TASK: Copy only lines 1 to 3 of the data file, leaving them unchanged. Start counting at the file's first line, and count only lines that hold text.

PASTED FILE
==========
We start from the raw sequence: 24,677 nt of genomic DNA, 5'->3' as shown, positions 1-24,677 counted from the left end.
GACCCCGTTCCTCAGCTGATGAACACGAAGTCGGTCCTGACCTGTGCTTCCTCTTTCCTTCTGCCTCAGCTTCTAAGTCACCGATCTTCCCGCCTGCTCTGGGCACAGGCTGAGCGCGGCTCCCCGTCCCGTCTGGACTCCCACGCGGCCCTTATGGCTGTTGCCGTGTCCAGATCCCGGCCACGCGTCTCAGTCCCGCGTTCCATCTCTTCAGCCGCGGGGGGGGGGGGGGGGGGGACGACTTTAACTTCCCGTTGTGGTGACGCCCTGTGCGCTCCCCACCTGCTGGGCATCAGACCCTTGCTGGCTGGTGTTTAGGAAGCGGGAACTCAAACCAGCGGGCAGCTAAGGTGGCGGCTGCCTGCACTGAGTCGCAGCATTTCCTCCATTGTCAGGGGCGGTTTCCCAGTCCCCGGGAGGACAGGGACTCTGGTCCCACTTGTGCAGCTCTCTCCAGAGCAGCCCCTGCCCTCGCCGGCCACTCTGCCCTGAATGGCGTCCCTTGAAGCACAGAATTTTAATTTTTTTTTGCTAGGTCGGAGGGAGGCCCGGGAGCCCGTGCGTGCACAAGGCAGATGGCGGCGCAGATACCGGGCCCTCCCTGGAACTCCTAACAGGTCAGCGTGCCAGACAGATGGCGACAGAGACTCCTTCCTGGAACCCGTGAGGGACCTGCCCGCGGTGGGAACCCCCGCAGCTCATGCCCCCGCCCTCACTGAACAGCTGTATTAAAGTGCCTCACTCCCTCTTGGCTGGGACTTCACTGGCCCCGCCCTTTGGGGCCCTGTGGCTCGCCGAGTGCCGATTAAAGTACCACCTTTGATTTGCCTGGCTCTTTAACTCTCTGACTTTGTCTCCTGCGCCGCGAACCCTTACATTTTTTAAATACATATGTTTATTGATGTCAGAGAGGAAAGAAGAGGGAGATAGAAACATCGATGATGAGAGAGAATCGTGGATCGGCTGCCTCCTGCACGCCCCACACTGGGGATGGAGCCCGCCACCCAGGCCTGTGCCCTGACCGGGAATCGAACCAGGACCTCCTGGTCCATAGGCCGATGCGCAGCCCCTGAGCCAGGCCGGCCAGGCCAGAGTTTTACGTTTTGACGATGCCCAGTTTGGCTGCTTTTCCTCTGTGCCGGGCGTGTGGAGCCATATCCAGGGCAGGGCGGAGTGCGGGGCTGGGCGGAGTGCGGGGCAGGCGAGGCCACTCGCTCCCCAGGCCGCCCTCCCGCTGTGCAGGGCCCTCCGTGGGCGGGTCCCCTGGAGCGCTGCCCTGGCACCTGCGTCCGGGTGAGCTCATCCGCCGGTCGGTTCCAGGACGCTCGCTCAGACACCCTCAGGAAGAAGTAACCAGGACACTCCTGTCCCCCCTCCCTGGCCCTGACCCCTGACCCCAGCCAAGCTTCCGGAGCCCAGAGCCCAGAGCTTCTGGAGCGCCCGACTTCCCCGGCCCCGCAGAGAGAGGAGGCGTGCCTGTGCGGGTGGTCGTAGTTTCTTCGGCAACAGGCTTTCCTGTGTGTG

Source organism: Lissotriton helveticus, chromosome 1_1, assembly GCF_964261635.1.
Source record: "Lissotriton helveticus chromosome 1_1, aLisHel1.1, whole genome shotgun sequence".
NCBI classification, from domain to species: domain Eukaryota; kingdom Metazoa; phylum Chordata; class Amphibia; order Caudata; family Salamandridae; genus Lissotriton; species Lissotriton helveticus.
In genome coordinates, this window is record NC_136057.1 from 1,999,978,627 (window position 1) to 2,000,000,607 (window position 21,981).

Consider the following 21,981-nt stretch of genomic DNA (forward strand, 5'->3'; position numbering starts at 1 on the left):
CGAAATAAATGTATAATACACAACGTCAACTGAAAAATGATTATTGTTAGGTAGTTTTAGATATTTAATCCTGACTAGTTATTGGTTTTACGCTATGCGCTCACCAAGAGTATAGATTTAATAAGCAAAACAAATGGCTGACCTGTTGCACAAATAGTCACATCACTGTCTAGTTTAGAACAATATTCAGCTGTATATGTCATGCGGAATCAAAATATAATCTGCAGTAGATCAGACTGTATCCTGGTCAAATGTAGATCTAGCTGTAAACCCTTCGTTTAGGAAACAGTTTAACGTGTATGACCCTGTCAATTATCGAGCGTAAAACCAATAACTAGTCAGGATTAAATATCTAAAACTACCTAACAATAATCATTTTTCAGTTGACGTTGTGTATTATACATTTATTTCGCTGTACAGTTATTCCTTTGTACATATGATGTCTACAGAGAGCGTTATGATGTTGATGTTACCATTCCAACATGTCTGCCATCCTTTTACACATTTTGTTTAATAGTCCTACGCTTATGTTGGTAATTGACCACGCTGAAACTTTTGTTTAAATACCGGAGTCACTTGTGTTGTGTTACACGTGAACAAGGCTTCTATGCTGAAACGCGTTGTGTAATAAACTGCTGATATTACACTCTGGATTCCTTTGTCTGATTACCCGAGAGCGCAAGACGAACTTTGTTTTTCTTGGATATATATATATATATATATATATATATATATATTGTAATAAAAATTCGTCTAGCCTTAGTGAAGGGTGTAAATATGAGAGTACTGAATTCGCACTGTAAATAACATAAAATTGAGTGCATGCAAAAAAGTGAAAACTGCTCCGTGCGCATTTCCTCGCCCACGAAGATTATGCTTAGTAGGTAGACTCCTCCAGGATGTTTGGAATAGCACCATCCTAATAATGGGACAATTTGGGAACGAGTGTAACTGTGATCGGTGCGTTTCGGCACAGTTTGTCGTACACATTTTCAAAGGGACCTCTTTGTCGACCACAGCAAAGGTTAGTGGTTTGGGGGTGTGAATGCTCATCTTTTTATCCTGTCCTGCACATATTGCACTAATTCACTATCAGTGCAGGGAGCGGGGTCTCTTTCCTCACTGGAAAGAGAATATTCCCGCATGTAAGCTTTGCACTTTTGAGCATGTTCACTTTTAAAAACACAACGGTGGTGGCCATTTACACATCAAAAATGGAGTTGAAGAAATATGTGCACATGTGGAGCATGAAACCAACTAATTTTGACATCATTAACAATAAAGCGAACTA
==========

We start from the raw sequence: 24,677 nt of genomic DNA, 5'->3' as shown, positions 1-24,677 counted from the left end.
GACCCCGTTCCTCAGCTGATGAACACGAAGTCGGTCCTGACCTGTGCTTCCTCTTTCCTTCTGCCTCAGCTTCTAAGTCACCGATCTTCCCGCCTGCTCTGGGCACAGGCTGAGCGCGGCTCCCCGTCCCGTCTGGACTCCCACGCGGCCCTTATGGCTGTTGCCGTGTCCAGATCCCGGCCACGCGTCTCAGTCCCGCGTTCCATCTCTTCAGCCGCGGGGGGGGGGGGGGGGGGGACGACTTTAACTTCCCGTTGTGGTGACGCCCTGTGCGCTCCCCACCTGCTGGGCATCAGACCCTTGCTGGCTGGTGTTTAGGAAGCGGGAACTCAAACCAGCGGGCAGCTAAGGTGGCGGCTGCCTGCACTGAGTCGCAGCATTTCCTCCATTGTCAGGGGCGGTTTCCCAGTCCCCGGGAGGACAGGGACTCTGGTCCCACTTGTGCAGCTCTCTCCAGAGCAGCCCCTGCCCTCGCCGGCCACTCTGCCCTGAATGGCGTCCCTTGAAGCACAGAATTTTAATTTTTTTTTGCTAGGTCGGAGGGAGGCCCGGGAGCCCGTGCGTGCACAAGGCAGATGGCGGCGCAGATACCGGGCCCTCCCTGGAACTCCTAACAGGTCAGCGTGCCAGACAGATGGCGACAGAGACTCCTTCCTGGAACCCGTGAGGGACCTGCCCGCGGTGGGAACCCCCGCAGCTCATGCCCCCGCCCTCACTGAACAGCTGTATTAAAGTGCCTCACTCCCTCTTGGCTGGGACTTCACTGGCCCCGCCCTTTGGGGCCCTGTGGCTCGCCGAGTGCCGATTAAAGTACCACCTTTGATTTGCCTGGCTCTTTAACTCTCTGACTTTGTCTCCTGCGCCGCGAACCCTTACATTTTTTAAATACATATGTTTATTGATGTCAGAGAGGAAAGAAGAGGGAGATAGAAACATCGATGATGAGAGAGAATCGTGGATCGGCTGCCTCCTGCACGCCCCACACTGGGGATGGAGCCCGCCACCCAGGCCTGTGCCCTGACCGGGAATCGAACCAGGACCTCCTGGTCCATAGGCCGATGCGCAGCCCCTGAGCCAGGCCGGCCAGGCCAGAGTTTTACGTTTTGACGATGCCCAGTTTGGCTGCTTTTCCTCTGTGCCGGGCGTGTGGAGCCATATCCAGGGCAGGGCGGAGTGCGGGGCTGGGCGGAGTGCGGGGCAGGCGAGGCCACTCGCTCCCCAGGCCGCCCTCCCGCTGTGCAGGGCCCTCCGTGGGCGGGTCCCCTGGAGCGCTGCCCTGGCACCTGCGTCCGGGTGAGCTCATCCGCCGGTCGGTTCCAGGACGCTCGCTCAGACACCCTCAGGAAGAAGTAACCAGGACACTCCTGTCCCCCCTCCCTGGCCCTGACCCCTGACCCCAGCCAAGCTTCCGGAGCCCAGAGCCCAGAGCTTCTGGAGCGCCCGACTTCCCCGGCCCCGCAGAGAGAGGAGGCGTGCCTGTGCGGGTGGTCGTAGTTTCTTCGGCAACAGGCTTTCCTGTGTGTG

Source organism: Lissotriton helveticus, chromosome 1_1, assembly GCF_964261635.1.